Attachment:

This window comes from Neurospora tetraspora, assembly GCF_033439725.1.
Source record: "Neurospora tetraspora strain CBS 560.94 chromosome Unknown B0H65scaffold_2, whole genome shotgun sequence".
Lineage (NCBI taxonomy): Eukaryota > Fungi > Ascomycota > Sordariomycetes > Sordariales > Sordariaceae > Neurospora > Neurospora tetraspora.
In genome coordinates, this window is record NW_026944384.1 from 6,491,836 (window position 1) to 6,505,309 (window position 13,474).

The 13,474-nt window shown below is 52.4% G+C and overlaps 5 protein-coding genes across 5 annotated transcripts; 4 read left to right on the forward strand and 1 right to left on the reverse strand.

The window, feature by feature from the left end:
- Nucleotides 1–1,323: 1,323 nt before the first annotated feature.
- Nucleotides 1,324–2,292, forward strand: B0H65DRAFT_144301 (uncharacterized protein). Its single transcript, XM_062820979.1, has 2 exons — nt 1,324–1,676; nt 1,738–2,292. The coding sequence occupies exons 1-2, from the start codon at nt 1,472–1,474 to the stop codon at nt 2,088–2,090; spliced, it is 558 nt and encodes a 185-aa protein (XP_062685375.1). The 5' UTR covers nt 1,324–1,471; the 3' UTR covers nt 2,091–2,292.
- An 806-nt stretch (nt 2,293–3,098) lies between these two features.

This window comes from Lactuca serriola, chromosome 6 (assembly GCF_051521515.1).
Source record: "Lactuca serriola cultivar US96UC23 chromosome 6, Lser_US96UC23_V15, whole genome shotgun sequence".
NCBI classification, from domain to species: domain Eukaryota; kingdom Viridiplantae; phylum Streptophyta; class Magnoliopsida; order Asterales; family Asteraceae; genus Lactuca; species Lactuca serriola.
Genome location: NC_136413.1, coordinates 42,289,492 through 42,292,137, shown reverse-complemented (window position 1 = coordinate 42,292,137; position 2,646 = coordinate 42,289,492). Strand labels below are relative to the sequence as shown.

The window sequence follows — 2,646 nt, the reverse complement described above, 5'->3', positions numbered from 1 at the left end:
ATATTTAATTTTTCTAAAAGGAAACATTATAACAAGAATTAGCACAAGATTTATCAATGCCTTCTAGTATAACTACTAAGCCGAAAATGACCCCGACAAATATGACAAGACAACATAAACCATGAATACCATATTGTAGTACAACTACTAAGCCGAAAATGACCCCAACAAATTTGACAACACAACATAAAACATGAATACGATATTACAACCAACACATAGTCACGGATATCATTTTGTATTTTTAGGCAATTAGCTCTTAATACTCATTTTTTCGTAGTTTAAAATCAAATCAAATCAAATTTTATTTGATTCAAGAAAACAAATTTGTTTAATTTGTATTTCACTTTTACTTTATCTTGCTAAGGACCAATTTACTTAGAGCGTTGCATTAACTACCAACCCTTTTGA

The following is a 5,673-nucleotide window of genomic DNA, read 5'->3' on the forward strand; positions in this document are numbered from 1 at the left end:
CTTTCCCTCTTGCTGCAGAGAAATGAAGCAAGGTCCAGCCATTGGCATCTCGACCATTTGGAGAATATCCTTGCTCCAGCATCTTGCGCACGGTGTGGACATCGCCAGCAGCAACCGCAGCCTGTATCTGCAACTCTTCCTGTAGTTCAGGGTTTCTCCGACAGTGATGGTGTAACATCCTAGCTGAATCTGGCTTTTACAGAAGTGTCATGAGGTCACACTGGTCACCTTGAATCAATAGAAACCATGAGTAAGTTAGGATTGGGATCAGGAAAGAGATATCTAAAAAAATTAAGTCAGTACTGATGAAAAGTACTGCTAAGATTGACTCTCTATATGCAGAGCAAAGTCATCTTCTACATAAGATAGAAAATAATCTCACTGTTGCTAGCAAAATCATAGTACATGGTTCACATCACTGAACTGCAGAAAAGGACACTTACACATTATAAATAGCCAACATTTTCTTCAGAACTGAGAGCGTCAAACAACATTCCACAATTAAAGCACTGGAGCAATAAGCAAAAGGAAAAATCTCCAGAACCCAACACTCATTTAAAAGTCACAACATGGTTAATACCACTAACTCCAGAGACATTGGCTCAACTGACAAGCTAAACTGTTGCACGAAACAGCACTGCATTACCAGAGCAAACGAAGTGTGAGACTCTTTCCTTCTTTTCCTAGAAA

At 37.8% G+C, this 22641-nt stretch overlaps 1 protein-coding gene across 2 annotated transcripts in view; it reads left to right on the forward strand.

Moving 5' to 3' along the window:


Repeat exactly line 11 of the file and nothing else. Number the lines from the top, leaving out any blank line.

Source record: "Lactuca serriola cultivar US96UC23 chromosome 6, Lser_US96UC23_V15, whole genome shotgun sequence".